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The NBA added a new distribution partner for their League Pass service this week. The league has partnered with Buzzer, a mobile live sports platform geared towards younger fans. Buzzer starts airing live NBA games in different packages, on May 8.

Buzzer was founded last year by CEO Bo Han as a notification-driven mobile platform for short-form live sports that personalizes the fan experience. Han led Live Sports Rights Acquisition at Twitter for over seven years. The platform’s scheduled to officially launch sometime this year.

“The NBA is an industry leader in innovation and fan experience, and Buzzer offers a new way for the league to reach fans, particularly younger Gen Z and Millennial fans,” Han said in a press release. “Through Buzzer’s hyper-personalization, notifications, and micropayments, mobile-first basketball fans will have the opportunity to watch all the amazing moments that happen night after night, driving greater viewership, engagement, and value for the NBA.”

Buzzer is making individual games more accessible to fans. The service offers single and partial-game options that the NBA currently makes available for purchase on their website and app. Fans can purchase these options with “Buzzer Moments.”

“Buzzer will be able to meet the needs of the next generation of sports fans with a seamless experience catered to them,” Han said. “We’ve always looked at Buzzer as a place to build community, and our partnership with the NBA accelerates this mission and reinforces our commitment to the democratization of access to live sports and supporting fan engagement across the broader and ever-evolving live sports ecosystem.”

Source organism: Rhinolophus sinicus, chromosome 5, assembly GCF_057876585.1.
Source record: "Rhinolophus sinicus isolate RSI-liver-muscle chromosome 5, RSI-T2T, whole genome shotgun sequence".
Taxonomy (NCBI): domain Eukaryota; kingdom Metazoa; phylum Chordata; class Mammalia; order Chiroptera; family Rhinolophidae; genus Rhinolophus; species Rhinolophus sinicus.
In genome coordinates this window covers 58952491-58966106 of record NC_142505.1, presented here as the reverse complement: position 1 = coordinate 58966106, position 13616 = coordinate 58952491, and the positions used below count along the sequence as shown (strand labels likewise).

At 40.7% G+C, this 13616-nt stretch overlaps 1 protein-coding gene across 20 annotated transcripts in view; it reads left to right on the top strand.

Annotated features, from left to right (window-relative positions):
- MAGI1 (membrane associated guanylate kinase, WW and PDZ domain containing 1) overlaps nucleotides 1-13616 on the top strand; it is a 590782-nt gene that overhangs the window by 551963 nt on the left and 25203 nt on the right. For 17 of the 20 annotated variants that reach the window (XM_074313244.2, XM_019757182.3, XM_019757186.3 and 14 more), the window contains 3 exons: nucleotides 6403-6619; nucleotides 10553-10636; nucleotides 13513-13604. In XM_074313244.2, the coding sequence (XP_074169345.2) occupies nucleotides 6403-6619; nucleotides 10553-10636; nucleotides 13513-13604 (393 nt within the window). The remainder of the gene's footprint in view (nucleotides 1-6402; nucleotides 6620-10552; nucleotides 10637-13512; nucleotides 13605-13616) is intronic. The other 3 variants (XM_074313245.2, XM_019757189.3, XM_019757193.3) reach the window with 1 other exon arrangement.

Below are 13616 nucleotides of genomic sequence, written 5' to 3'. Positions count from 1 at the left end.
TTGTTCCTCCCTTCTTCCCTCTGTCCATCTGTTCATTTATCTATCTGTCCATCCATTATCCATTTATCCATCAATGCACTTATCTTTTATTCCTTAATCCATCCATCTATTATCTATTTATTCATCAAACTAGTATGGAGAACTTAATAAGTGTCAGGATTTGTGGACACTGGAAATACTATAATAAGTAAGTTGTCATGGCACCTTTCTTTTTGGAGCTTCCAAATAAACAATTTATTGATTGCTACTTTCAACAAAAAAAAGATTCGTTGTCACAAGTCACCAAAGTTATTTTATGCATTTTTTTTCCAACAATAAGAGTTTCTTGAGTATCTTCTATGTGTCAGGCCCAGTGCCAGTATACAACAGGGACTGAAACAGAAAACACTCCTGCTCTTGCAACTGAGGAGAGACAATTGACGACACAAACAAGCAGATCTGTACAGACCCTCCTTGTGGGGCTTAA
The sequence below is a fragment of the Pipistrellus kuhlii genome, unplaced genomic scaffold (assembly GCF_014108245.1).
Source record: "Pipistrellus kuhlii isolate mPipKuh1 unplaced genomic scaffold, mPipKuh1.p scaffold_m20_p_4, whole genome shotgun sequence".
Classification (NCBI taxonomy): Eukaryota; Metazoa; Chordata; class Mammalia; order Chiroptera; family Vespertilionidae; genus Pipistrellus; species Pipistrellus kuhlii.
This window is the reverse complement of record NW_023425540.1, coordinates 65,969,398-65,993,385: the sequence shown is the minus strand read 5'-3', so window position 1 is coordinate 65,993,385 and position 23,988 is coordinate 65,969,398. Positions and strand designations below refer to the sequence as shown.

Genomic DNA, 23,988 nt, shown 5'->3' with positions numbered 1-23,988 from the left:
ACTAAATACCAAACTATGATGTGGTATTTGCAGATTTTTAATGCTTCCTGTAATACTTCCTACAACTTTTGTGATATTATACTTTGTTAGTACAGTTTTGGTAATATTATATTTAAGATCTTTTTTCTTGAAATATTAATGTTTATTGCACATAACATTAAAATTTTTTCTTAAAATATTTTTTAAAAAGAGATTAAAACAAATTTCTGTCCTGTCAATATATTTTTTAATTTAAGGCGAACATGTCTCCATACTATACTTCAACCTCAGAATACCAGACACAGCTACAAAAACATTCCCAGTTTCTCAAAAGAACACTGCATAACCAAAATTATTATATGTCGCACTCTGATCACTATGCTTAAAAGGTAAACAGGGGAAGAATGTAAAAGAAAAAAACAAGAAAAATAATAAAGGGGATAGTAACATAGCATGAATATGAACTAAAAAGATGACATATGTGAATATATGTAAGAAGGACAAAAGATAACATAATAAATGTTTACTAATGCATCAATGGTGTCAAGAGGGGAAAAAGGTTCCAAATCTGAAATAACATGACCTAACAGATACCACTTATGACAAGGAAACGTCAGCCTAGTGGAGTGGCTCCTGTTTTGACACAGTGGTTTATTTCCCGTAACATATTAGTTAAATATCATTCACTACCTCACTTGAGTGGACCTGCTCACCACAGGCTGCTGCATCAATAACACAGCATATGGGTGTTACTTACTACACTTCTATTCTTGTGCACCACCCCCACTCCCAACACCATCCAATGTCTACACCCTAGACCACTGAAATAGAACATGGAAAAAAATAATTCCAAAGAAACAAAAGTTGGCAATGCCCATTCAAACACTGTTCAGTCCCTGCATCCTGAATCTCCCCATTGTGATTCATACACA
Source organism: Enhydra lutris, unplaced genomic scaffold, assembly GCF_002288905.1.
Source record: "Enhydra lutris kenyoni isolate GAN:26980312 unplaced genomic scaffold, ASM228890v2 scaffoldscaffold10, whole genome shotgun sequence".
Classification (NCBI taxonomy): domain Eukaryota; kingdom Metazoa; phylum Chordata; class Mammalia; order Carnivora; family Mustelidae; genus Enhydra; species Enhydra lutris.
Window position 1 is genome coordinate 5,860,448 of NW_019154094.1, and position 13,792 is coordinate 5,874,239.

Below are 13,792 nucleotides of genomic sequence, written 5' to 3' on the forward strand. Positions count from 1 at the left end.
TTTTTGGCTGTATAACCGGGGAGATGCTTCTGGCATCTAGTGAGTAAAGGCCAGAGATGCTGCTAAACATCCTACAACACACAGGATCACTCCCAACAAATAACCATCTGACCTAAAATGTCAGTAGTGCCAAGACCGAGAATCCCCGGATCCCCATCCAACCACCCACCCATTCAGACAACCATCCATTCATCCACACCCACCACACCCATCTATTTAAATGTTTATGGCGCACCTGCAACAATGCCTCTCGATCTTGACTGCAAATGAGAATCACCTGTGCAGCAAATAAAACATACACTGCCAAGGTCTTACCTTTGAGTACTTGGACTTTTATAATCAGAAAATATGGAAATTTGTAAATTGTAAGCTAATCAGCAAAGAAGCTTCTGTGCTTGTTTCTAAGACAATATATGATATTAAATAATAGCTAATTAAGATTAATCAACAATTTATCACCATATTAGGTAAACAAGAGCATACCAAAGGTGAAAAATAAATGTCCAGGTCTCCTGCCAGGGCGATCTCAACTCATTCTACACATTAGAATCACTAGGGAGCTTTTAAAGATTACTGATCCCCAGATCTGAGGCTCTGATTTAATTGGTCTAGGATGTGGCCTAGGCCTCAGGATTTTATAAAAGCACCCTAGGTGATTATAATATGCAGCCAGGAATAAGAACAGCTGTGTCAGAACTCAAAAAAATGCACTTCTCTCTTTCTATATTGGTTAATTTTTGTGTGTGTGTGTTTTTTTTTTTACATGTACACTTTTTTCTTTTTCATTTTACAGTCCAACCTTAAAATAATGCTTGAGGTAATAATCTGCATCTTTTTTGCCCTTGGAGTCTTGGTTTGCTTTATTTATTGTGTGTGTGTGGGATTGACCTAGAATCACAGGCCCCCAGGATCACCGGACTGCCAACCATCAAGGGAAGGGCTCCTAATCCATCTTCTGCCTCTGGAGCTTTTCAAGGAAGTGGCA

The platform has also struck partnership deals with the NHL and PGA Tour. The short-form live platforming agreements are similar to the latest deal with the NBA. The deals mark a new foray into monetizing bite-sized pieces of live sports.

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The Athletic Exploring Deal With New York Times

Axios and The Athletic were reportedly in merger talks as recently as March.

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A deal that would have merged Axios and The Athletic is no longer on the table. The Wall Street Journal reported that the news publisher and sports content company are “no longer in merger talks,” but The Athletic still wants to expand its business.

The two sides were reportedly working on a merger deal back in March, but now The Athletic has turned its sights to the New York Times. The newspaper is facing a new era after years of growth with former President Donald Trump in office. The Times signed up 167,000 new subscribers this month, marking the site’s slowest growth since the second quarter of 2019. 

“As a general matter of policy, we do not comment on rumors about potential acquisitions or divestitures,” A New York Times spokeswoman said to The Hill

The Athletic has over a million paid subscribers signed up for their $7.99 a month content offerings, but their financials are a bit of a mystery. Although a source disclosed to The Wall Street Journal that The Athletic generated $80 million in revenue last year. According to PitchBook, the company’s valuation stood at $475 million during its most recent funding round in January 2020.

The company laid off 46 people last June during the height of the pandemic but has appeared to rebound well as sports returned across the world. Co-Founder Alex Mather discussed the company’s growth with CNBC last September and made a point to mention the New York Times.

“Our investors have been and continue to be incredibly patient,” Mather said. “We just don’t think about exit, and we don’t know the upside here. There are very few companies doing what we’re doing. The New York Times is the tip of the spear, and they’re growing faster than ever. We don’t know what our ceiling is. When we feel like we know what our ceiling is, then it’s time for Adam and I to have a chat. But we have not come close to having a chat.”